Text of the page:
What You Need to Know About Japan’s Residence Card

Moving into another country requires you to undergo certain steps and procedures to legalize your purpose of stay in the country – and Japan is no exemption. And if there’s a short list of the things that you need to do or accomplish upon getting here, then becoming familiar with Japan’s “Residency Management System” would probably top the list.

The system had been established back in July 9, 2012 with the aim of making life more convenient for foreigners living Japan. This includes a longer maximum period of residency allowed as well as an easier process to obtain a re-entry permit.

By Adkdhc8 – Own work, Public Domain

Japan’s Residence Card for Foreign Nationals

The documentation will vary depending on your length of stay here in Japan and are classified as follows:

Short-term Stay

For those staying here in Japan for less than 90 days, they will be given a stamp on their passport upon arrival at the airport.

Mid- to Long-term Residents

And for those who’ve properly arranged their visas for a longer stay here, the following documents will apply to you:

The Residence Card (Zairyu Kado)

Foreigners with visas allowing them to stay in the country for more than 90 days are issued a residency card upon arrival at the airport in Japan. The document contains the individual’s basic personal information such as name, his/her residence status, and their current allowable period of stay.

This is how a Residence Card looks like:


Image Credit: Immigration Bureau of Japan

The Back portion of the Residence Card

The residence card contains an IC chip which contains all relevant information regarding the person’s immigration status that can be accessed by authorities and official persons to confirm the holder’s resident status, as needed.

Important: The residence card is only valid for seven (7) years if you are a permanent resident (PR) or until your current visa expires if you are a non-permanent resident.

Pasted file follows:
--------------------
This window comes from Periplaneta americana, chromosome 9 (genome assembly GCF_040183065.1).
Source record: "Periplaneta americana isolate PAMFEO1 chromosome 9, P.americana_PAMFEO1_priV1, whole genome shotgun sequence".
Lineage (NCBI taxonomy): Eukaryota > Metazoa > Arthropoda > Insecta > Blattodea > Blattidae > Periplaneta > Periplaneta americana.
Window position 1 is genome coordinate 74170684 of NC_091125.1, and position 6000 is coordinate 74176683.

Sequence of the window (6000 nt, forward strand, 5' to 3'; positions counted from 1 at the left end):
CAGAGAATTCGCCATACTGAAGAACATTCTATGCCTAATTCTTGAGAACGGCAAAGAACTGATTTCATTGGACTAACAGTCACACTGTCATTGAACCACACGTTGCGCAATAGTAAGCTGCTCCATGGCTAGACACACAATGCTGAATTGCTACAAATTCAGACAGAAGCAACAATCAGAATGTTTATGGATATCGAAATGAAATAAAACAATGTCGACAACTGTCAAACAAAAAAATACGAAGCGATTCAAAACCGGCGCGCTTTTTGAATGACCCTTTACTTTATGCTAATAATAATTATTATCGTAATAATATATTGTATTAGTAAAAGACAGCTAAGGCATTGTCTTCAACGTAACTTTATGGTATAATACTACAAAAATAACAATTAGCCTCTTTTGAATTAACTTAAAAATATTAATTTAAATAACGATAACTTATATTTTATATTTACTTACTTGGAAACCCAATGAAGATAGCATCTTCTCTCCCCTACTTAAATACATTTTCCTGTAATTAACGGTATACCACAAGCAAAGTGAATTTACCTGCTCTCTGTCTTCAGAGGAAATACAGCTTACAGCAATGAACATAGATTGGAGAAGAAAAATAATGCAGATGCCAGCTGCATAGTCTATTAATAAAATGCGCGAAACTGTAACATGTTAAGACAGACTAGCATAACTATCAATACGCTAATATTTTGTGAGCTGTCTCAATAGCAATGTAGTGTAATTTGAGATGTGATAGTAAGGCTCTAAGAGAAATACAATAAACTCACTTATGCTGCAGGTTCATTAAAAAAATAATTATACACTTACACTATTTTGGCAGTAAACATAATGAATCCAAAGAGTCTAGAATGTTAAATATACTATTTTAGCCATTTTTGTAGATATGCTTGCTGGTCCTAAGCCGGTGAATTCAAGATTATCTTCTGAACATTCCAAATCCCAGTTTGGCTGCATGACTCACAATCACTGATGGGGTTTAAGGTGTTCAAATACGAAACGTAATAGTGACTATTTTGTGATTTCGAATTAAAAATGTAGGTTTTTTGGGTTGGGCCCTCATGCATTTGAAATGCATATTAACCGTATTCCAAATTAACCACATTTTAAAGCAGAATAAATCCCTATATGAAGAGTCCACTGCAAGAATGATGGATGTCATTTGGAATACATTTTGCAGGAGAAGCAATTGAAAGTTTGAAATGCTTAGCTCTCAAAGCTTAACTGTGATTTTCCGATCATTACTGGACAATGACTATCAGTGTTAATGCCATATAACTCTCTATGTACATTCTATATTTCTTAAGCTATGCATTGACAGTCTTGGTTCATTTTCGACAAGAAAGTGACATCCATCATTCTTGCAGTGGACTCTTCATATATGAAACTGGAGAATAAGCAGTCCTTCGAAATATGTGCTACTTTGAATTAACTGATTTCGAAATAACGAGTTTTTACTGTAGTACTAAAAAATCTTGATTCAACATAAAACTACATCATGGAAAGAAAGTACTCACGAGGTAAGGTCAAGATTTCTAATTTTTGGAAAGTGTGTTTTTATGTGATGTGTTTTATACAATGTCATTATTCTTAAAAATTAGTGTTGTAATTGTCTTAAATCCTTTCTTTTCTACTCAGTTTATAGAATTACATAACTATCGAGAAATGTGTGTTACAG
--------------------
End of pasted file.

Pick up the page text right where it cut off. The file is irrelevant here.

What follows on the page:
Residential Registration

After you have settled your living arrangements here in Japan, you need to report to the local administrative office (or the ward office in your area), and complete your “residential registration” within 14 days.

After you have completed this task, your official address will be indicted on your Residence Card and you will be issued a “Certificate of Residence”. For foreign nationals who have their family with them, other important documents (i.e. birth certificate, marriage contract) will be required to confirm proof of relationship in order to register them as your family/dependents.

Leaving/ Re-Entering Japan

What makes the Residency Management System far better than the previous Alien Registration System is that if you plan to leave and then return to Japan within a year, you will no longer be required to apply for a re-entry permit.

If you plan to return to Japan a year after your departure from the country, then you will be required to apply for a re-entry permit from the Ministry of Justice before you leave the country otherwise your visa will expire automatically. You can either apply for a single or multiple re-entry permit that will be valid until the end of your residency period (maximum of 5 years).  You may download the application form here.

How the Residence Card is Used in Daily Life

First and foremost, getting a residence card should not only benefit you (or the authorities) upon your entry here in Japan. To further illustrate, here are some of the benefits of having a residence card in your daily living:

  1. Your personal and official ID card in Japan
  2. Perform transactions with this card.

This ID card will prove to be useful in performing day-to-day activities when you’re living here in Japan such as purchasing a mobile phone or opening a bank account.

  1. Proof of legal stay in Japan

Having your residence card with you at all times is a must for foreign nationals here in Japan as people in authority may routinely request for this document in certain scenarios.


Important: Failure to present your residence card upon request by authorities can result in a fine of up to JPY 200,000 and up to one (1) year of imprisonment. Therefore, it is necessary for all foreign nationals in Japan to have and carry their residence card at all times.

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